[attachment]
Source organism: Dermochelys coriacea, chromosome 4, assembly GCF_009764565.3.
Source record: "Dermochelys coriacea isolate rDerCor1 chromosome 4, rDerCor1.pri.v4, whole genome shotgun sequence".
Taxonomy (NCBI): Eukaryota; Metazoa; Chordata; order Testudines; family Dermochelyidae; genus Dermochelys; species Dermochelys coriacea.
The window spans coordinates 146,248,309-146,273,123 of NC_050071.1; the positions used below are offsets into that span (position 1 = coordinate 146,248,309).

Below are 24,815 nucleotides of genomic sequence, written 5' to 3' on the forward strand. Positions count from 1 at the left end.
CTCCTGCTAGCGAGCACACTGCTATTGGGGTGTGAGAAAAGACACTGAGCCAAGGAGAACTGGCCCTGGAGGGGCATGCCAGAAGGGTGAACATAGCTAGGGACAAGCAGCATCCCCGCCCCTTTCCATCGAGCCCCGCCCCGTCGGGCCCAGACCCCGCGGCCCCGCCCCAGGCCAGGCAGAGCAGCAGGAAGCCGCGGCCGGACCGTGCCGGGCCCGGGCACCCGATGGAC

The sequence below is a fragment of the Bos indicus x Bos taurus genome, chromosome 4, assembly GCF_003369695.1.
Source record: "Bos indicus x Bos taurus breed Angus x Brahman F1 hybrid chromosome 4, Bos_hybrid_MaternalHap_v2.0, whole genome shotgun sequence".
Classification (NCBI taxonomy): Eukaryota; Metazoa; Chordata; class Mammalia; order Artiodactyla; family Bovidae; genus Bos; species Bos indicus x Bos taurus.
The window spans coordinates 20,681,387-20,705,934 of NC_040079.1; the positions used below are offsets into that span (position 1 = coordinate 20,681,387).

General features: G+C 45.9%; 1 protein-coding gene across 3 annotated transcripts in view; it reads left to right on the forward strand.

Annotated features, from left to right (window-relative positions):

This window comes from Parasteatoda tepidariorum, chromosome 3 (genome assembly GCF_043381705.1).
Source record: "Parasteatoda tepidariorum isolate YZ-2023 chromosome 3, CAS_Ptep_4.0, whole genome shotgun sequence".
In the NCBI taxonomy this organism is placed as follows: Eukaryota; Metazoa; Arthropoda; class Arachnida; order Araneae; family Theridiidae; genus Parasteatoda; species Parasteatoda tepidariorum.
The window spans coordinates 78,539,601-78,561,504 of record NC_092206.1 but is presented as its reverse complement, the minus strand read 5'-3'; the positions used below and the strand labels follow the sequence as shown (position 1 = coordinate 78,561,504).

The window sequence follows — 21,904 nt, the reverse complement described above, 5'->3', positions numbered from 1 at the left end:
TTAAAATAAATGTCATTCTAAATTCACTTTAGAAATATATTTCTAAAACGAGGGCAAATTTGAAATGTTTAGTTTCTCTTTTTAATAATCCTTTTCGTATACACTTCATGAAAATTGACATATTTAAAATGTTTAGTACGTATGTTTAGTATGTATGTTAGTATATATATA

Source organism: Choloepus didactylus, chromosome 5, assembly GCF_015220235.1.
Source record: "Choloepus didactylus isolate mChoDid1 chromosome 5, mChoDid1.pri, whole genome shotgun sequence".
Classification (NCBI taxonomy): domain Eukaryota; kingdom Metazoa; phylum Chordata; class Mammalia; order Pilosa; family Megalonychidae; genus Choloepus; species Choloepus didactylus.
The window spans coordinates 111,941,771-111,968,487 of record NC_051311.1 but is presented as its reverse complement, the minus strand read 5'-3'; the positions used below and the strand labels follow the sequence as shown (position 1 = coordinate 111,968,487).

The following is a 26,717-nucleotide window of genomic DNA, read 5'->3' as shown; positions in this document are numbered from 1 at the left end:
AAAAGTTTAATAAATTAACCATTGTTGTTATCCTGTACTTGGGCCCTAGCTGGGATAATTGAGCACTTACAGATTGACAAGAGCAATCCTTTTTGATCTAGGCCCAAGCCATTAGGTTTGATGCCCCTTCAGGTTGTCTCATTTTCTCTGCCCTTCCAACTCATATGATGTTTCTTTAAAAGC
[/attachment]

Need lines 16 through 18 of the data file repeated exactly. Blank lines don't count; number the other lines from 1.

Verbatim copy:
The window spans coordinates 78,539,601-78,561,504 of record NC_092206.1 but is presented as its reverse complement, the minus strand read 5'-3'; the positions used below and the strand labels follow the sequence as shown (position 1 = coordinate 78,561,504).

The window sequence follows — 21,904 nt, the reverse complement described above, 5'->3', positions numbered from 1 at the left end:
TTAAAATAAATGTCATTCTAAATTCACTTTAGAAATATATTTCTAAAACGAGGGCAAATTTGAAATGTTTAGTTTCTCTTTTTAATAATCCTTTTCGTATACACTTCATGAAAATTGACATATTTAAAATGTTTAGTACGTATGTTTAGTATGTATGTTAGTATATATATA